In the kitchen, bare foot and pregnant, was how one missionary suggested my life would be better served. As a new missionary it shook me to my boots to think that my sacrifice was not as valid as the Elder’s standing next to me. In my eyes the only difference between he and me was our gender (and certain priesthood responsibilities). But in a day where sister missionaries were the exception rather than the rule, it highlighted a misconception within church membership that suggested a divide.
But when I look at the statistics quoted recently – within two weeks of the October 6th 2012 announcement there was a 471% jump in mission applications and more than half of those were women – it screams at me that the notion of sisters serving missions has come a long way.
I was delighted to read recently an article titled ‘A Letter to Girls About Lady Missionaries’ – written by a returned lady missionary way back in 1972 (even before my time as a missionary). While it was on the whole a fair depiction of what it meant to be a missionary in the 70s, the thing that jumped out at me was the suggestion that a sister’s success was based more on how well groomed and presented she was than on what she could do to prepare herself spiritually to teach the saving ordinances of the Gospel. It threw me straight back to that gender comment by the Elder in my mission.
I’m confident we ‘ve come further along the scale of understanding today to be able to identify that there are far more pressing concerns for a missionary sister than how long her hair is, or whether or not she outwardly presents a perfect persona to the mission president after having ridden a motor cycle to an interview in the pouring rain.
Indeed, on further introspection, I realised that I had had similar comments tossed to me when I was determining whether, as a young 20 year old, a mission was the right thing for me. “Oh, a mission is only for those girls who can’t get married”, or “You’re too young and good looking to serve a mission”. As much as that last comment fed my ego, it fell short of allowing me to understand that the decision to serve a mission for a sister is based purely on spiritual enlightenment and inspiration from the Lord – nothing to do with age, marriageable potential or looks.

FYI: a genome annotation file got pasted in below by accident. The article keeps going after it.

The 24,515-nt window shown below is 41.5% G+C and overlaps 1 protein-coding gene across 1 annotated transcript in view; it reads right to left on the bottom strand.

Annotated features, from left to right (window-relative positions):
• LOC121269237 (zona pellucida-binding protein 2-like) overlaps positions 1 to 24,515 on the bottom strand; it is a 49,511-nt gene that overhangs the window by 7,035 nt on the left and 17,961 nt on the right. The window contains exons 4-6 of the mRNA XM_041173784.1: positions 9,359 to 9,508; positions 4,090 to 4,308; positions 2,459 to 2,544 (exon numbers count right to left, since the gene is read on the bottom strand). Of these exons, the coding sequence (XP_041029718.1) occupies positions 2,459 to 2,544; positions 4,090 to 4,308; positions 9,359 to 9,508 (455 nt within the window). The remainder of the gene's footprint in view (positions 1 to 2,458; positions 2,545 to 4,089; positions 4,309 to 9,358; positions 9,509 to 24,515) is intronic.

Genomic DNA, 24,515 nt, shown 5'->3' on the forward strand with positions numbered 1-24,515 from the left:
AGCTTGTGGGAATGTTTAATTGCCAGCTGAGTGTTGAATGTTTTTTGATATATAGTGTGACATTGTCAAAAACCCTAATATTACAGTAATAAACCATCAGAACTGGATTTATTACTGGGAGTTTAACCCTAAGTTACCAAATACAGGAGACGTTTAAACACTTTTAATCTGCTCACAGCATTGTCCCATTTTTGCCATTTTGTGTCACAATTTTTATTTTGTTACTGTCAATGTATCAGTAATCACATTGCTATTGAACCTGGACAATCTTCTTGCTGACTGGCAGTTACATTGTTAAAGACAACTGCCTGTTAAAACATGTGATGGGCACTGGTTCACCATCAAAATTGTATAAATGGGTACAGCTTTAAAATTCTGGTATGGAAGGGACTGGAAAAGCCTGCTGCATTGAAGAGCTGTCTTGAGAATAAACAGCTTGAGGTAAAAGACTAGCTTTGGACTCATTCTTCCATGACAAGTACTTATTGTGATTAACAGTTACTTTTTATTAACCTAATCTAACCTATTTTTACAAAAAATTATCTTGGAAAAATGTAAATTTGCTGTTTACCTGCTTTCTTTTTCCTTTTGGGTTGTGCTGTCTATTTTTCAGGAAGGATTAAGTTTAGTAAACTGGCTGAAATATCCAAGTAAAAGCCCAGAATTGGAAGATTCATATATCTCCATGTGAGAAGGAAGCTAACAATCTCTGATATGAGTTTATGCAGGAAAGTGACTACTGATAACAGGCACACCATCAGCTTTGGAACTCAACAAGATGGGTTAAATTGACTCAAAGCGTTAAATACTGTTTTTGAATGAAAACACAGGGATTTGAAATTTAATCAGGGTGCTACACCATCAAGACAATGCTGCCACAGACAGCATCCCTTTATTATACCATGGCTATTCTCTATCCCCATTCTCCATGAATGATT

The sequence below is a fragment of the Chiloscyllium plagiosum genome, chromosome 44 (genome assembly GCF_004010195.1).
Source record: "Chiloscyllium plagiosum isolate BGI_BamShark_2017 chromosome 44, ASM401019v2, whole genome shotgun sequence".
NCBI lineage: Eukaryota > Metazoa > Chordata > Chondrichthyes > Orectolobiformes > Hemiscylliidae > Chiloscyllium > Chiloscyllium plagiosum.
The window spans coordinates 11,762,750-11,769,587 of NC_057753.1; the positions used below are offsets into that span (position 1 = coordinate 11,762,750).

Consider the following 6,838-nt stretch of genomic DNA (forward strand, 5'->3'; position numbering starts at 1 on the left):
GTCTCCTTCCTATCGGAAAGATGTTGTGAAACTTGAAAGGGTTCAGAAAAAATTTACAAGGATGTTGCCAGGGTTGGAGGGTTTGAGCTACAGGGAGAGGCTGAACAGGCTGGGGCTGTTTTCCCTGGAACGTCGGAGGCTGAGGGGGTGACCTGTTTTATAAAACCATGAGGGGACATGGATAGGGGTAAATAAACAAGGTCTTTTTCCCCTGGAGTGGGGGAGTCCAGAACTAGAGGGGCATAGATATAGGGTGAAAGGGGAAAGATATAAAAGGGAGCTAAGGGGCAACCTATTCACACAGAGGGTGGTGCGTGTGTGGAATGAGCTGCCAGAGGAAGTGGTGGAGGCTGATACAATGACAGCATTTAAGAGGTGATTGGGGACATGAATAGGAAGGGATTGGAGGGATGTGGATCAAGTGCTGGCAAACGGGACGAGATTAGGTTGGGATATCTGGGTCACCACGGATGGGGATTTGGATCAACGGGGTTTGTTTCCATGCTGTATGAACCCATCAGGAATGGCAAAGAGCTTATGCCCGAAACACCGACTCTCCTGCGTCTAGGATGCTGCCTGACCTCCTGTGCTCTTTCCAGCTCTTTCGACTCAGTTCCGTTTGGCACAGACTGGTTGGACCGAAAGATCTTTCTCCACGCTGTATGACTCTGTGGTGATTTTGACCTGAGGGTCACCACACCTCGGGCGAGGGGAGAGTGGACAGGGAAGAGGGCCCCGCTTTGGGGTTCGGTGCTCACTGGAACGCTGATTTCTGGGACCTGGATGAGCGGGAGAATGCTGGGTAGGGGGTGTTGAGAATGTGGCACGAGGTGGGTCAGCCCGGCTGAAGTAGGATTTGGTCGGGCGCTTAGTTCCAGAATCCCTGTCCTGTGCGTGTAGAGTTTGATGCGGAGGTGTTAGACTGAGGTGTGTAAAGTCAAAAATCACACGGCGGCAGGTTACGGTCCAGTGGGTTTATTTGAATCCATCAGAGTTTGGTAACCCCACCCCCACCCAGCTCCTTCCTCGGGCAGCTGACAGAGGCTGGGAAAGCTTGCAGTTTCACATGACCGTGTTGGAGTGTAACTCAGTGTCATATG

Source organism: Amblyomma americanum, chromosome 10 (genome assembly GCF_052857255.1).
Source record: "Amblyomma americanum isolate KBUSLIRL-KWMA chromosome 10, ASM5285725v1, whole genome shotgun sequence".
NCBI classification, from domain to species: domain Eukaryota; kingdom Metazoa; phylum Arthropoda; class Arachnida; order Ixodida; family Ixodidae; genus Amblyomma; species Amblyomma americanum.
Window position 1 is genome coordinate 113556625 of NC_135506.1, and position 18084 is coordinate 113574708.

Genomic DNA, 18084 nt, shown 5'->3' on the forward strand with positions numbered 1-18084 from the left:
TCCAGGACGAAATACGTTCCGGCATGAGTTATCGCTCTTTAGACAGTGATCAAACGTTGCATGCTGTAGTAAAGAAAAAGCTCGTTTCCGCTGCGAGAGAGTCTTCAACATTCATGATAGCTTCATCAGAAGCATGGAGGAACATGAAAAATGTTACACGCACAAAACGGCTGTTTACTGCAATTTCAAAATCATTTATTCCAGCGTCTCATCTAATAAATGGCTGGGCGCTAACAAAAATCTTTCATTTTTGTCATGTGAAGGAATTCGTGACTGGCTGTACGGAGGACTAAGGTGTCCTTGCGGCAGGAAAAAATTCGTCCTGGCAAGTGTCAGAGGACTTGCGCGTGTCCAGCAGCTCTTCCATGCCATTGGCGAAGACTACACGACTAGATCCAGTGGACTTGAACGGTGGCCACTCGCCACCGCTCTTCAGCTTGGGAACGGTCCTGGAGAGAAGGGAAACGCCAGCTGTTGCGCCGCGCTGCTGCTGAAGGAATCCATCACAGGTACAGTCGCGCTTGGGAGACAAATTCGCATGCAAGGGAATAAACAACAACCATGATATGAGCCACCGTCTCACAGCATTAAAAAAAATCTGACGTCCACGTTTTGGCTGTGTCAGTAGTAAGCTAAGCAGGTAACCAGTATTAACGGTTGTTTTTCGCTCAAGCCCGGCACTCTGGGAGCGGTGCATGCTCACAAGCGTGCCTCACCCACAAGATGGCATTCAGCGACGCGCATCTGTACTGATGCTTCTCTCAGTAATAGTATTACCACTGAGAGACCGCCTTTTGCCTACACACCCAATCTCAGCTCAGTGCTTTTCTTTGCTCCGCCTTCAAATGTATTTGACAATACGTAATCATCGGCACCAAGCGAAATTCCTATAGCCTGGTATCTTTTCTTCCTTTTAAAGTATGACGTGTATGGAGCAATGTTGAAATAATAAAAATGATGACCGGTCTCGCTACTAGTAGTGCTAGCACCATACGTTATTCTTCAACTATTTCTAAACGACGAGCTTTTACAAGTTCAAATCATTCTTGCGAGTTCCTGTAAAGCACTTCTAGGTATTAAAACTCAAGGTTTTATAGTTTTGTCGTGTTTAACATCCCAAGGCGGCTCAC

As the parents of three daughters my husband and I may have unwittingly reinforced this barefoot and pregnant notion. Suggesting to our girls during their teenage years that if they were not married by the age of 21 then we would be encouraging them to consider serving a mission. But let me say in my defence, it was spoken more in excitement on our part. As parents we had both experienced the joys of serving a mission and knew that such an event in their life would not only bless the lives of countless sons and daughters of God, but also bless the lives of each of our daughters. In my heart I really wanted them to taste the bitter/sweet fruits of missionary labour.
However, I’m not here to slander the deeds of the past – be them mine or anyone else’s – just to highlight the changes that have occurred. History describes our progression as a people. It’s our progression that describes the things we have learnt along the way…
When my daughter announced she was preparing to serve a mission in 2010, much had changed in terms of attitudes and expectations. Of course as parents we were over-joyed at her decision. But more importantly, amongst her friends and peers there was generally an overall sense of excitement and support; a recognition that this decision had come through sincere prayer and preparation on her part, and not because she had been ‘left on the shelf’.
In 2010, the words of one LDS returned missionary sister, when asked, ‘How is missionary preparation different for women than men?’ reveal the changes in thinking that have occurred in the last 40 years,
“I don’t know that preparation for a mission is much different. You have to be physically and spiritually strong, you have to know the gospel, you have to have a deeply rooted testimony, you have to have a desire to serve and share the gospel. Both young men and young women need all of these things.
—Wendi Condie, Montana Billings Mission
More recently, with the announcement of age changes, and new leadership roles for sister missionaries, prospective sister missionaries have greater flexibility of choice, and greater opportunity for input and service. It is wonderful to see that mission organization is fitting in more with the pattern of ward and stake councils. Sisters will now not only have the opportunity serve at an earlier age but also contribute to the success of the Lord’s work worldwide in a more focused and united way.
While I would change nothing about my experiences as a missionary, I welcome the dying notion of the sister missionary of the past. I think it opens the door to a wave of more focused missionaries and closes the divide of the past; missionaries – both male and female – who understand their role, are prepared spiritually to perform their labours wherever they serve, and who work in harmony to extend the message of the gospel of Jesus Christ to every one of His children on earth.